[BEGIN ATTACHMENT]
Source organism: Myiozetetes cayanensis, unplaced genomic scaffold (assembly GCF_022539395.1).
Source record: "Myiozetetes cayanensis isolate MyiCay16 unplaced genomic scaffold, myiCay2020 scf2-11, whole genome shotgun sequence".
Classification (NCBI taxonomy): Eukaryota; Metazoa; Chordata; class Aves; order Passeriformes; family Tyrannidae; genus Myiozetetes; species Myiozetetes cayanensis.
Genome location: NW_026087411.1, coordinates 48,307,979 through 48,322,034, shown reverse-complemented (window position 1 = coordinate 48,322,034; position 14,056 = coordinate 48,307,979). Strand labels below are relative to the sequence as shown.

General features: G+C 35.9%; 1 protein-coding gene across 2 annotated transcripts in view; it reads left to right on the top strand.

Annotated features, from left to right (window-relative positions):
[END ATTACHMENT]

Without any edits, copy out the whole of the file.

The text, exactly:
Source organism: Myiozetetes cayanensis, unplaced genomic scaffold (assembly GCF_022539395.1).
Source record: "Myiozetetes cayanensis isolate MyiCay16 unplaced genomic scaffold, myiCay2020 scf2-11, whole genome shotgun sequence".
Classification (NCBI taxonomy): Eukaryota; Metazoa; Chordata; class Aves; order Passeriformes; family Tyrannidae; genus Myiozetetes; species Myiozetetes cayanensis.
Genome location: NW_026087411.1, coordinates 48,307,979 through 48,322,034, shown reverse-complemented (window position 1 = coordinate 48,322,034; position 14,056 = coordinate 48,307,979). Strand labels below are relative to the sequence as shown.

General features: G+C 35.9%; 1 protein-coding gene across 2 annotated transcripts in view; it reads left to right on the top strand.

Annotated features, from left to right (window-relative positions):